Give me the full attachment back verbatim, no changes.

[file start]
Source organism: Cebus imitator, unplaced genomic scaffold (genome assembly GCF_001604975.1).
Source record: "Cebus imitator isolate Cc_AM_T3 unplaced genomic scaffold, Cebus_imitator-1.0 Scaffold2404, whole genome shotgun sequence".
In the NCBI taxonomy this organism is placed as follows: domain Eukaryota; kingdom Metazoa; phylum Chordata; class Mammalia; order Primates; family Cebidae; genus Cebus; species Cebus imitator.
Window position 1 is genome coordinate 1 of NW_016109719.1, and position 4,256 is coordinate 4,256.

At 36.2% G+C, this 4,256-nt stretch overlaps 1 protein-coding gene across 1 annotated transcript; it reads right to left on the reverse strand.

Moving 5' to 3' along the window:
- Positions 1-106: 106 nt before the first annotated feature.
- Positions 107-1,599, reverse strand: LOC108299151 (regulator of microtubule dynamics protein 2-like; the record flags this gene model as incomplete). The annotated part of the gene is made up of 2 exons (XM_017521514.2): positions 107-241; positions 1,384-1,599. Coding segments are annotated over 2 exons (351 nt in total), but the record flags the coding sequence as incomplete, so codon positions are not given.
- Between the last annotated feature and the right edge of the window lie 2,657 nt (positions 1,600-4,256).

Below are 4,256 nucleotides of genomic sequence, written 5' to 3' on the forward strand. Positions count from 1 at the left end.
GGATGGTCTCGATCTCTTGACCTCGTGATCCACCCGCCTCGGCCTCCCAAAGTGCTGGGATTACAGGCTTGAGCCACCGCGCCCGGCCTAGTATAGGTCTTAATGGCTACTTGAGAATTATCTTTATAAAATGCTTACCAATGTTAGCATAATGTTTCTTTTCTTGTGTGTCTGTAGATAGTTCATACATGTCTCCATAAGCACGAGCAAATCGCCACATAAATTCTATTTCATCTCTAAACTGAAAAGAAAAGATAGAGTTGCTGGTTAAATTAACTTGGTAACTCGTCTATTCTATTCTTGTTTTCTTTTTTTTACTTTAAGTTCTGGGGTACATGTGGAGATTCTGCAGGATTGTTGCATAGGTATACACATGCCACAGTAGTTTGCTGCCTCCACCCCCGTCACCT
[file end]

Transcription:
Source organism: Cebus imitator, unplaced genomic scaffold (genome assembly GCF_001604975.1).
Source record: "Cebus imitator isolate Cc_AM_T3 unplaced genomic scaffold, Cebus_imitator-1.0 Scaffold2404, whole genome shotgun sequence".
In the NCBI taxonomy this organism is placed as follows: domain Eukaryota; kingdom Metazoa; phylum Chordata; class Mammalia; order Primates; family Cebidae; genus Cebus; species Cebus imitator.
Window position 1 is genome coordinate 1 of NW_016109719.1, and position 4,256 is coordinate 4,256.

At 36.2% G+C, this 4,256-nt stretch overlaps 1 protein-coding gene across 1 annotated transcript; it reads right to left on the reverse strand.

Moving 5' to 3' along the window:
- Positions 1-106: 106 nt before the first annotated feature.
- Positions 107-1,599, reverse strand: LOC108299151 (regulator of microtubule dynamics protein 2-like; the record flags this gene model as incomplete). The annotated part of the gene is made up of 2 exons (XM_017521514.2): positions 107-241; positions 1,384-1,599. Coding segments are annotated over 2 exons (351 nt in total), but the record flags the coding sequence as incomplete, so codon positions are not given.
- Between the last annotated feature and the right edge of the window lie 2,657 nt (positions 1,600-4,256).

Below are 4,256 nucleotides of genomic sequence, written 5' to 3' on the forward strand. Positions count from 1 at the left end.
GGATGGTCTCGATCTCTTGACCTCGTGATCCACCCGCCTCGGCCTCCCAAAGTGCTGGGATTACAGGCTTGAGCCACCGCGCCCGGCCTAGTATAGGTCTTAATGGCTACTTGAGAATTATCTTTATAAAATGCTTACCAATGTTAGCATAATGTTTCTTTTCTTGTGTGTCTGTAGATAGTTCATACATGTCTCCATAAGCACGAGCAAATCGCCACATAAATTCTATTTCATCTCTAAACTGAAAAGAAAAGATAGAGTTGCTGGTTAAATTAACTTGGTAACTCGTCTATTCTATTCTTGTTTTCTTTTTTTTACTTTAAGTTCTGGGGTACATGTGGAGATTCTGCAGGATTGTTGCATAGGTATACACATGCCACAGTAGTTTGCTGCCTCCACCCCCGTCACCT